Netflix’s Hard Cell is a fun and silly Catherine Tate mockumentary that feels very outdated. Check out the details in my parents guide review.
Netflix’s Hard Cell dropped on the streaming service today, April 12th. The six episode series, is a mockumentary surrounding a woman’s prison, as they prepare to put on the play West Side Story. Comedian Catherine Tate not only stars in the new series, but also plays multiple roles, delivering some outrageous characters. Audiences will get some laughs, but they will be few and far between, as the show feels outdated. Check out the details in my parents guide review.
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Netflix’s Hard Cell Quotes
Hard Cell Parents Guide
Hard Cell is a documentary style comedy set in the fictional female prison, HMP Woldsley. Writer and creator Catherine Tate plays multiple characters from Laura Willis, the Governor who believes creativity leads to rehabilitation, to Big Viv, the psychopath lifer. Set over a 6 week period during which the inmates rehearse a musical directed by ex-Eastender’s star Cheryl Fergison. Rehearsals draw together an oddball collection of women as they find their voices, grow in confidence and strengthen their friendships. Funny yet surprisingly moving, Hard Cell leans into the comical truth of prison life.
Hard Cell Age AppropriateParents Guide
Let’s take a look at what parents need to know before letting their kids watch Netflix’s Hard Cell.
Language: Netflix’s Hard Cell contains extremely strong language, with profanity used throughout. Lookout words include: f*ck, c*nt, b*tch, a**h*le, sh*t, d*mn, d*ck, and bloody hell.
Mature Content: The mockumentary is set in a prison, so many themes of prison life are shown in the series. Some examples are of prisoners getting drunk off hand sanitizer, getting into prison fights, and making sexual gestures on camera. Characters are shown nude, but any revealing parts are blurred out. There is a sequence in which clay has gone missing, and it is found to have been used by inmates where they made penis replicas out of the clay, which then implied that they used the clay models to masturbate.
English actress, writer, and comedian Catherine Tate is best known for her award-winning sketch comedy show, Catherine Tate’s Nan, which wrapped up production at the end of 2015. Since then, fans have been waiting for more hilariousness from the Tate camp, and it seems 2022 is the year, with a movie follow-up to her comedy show called Nan and the new Netflix mockumentary, Hard Cell. Hard Cell is a mockumentary based on a woman’s prison and features a handful of new characters, all of whom are played by Tate herself. Despite Tate’s comedic talent at the helm of this new Netflix show, the basis just seems extremely outdated.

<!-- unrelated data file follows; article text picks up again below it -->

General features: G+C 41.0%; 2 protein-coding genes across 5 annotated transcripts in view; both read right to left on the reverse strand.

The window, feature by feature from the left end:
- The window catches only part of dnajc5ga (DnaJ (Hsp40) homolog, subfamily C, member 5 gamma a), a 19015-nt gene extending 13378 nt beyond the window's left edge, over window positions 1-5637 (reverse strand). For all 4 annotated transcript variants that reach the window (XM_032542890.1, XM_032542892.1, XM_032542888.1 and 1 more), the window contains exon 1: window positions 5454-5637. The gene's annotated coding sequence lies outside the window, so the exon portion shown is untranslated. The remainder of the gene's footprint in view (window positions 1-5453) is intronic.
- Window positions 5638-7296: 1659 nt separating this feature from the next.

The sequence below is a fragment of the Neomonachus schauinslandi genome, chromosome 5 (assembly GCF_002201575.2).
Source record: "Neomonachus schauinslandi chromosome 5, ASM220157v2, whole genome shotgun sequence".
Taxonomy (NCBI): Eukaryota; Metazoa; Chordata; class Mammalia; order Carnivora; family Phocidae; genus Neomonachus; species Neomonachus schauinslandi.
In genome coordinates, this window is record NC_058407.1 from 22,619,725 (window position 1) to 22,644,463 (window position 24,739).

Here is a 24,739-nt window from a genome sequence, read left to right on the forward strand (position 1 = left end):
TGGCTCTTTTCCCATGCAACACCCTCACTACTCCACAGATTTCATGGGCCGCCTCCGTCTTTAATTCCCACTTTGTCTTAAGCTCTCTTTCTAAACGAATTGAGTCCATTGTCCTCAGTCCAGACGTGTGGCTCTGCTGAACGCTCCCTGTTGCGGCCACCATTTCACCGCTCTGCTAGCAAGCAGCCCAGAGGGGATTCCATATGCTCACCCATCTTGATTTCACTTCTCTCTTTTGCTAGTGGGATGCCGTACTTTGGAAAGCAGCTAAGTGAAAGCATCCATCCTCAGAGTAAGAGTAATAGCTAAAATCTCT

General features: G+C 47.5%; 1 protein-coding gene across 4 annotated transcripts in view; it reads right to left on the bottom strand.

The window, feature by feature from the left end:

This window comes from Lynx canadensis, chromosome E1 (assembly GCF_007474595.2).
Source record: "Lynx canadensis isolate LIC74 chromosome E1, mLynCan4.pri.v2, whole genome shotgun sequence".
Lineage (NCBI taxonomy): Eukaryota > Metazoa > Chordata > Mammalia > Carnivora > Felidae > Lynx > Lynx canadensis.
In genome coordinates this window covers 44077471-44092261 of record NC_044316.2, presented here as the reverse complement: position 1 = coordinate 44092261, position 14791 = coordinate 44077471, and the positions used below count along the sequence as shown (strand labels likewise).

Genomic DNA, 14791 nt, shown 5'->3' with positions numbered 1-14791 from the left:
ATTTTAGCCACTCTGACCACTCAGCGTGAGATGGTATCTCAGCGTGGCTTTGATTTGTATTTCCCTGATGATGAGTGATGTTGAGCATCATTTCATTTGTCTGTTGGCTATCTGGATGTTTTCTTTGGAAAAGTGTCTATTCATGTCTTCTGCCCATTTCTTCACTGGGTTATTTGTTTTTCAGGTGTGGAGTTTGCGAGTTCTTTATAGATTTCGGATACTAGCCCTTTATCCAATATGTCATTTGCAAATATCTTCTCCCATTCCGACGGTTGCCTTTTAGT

One of the lingering problems in the series is that Tate’s main role, warden Laura, lacks any sort of interest from viewers overall. Warden Laura believes in rehabilitation through the creative arts and brings in Cheryl Fergison (East Enders) to play herself in the mockumentary, to put on the play West Side Story. Fergison’s presence may be overlooked by the majority of the audience outside of Britain, considering she is best known for being in a British soap opera, so many of the jokes revolving around her may go over viewers’ heads
Hard Cell is not completely devoid of laughs. The series contains some laugh-out-loud moments with one character in particular, Marco, that had me cracking up every time they were on screen. Marco is an androgynous-like character. Think of Pat from Saturday Night Live, who is also one of the many roles played by Tate. The show’s biggest flaw is not realizing these comedic moments and characters, and not utilizing them more. Oh, the missed opportunities to delve more into Marco’s life or interactions with the inmates. This is often the case when talented comedians portray many characters in a single movie/show. You will have one or two of the characters hit the mark, and the others fall flat. Kudos to them for attempting, as it certainly isn’t a skill that many possess, but a bit of honest feedback could help them focus more on the funny and trim off the excess that isn’t.
Netflix’s Hard Cell is not a complete flop. Some viewers will definitely enjoy it, especially those who appreciate that dry, British humor. However, for those like myself that have been waiting for some of Tate’s comedy for far too long, in this case, it was not worth the wait. This may also be the case with the bulk of American viewers as well. British comedy is rather specific, innit? To really appreciate it is to delve deeper into their culture and be knowledgeable of the vernacular and all the particular dialects. Often, it requires sub-titles even though it is English they are speaking, right?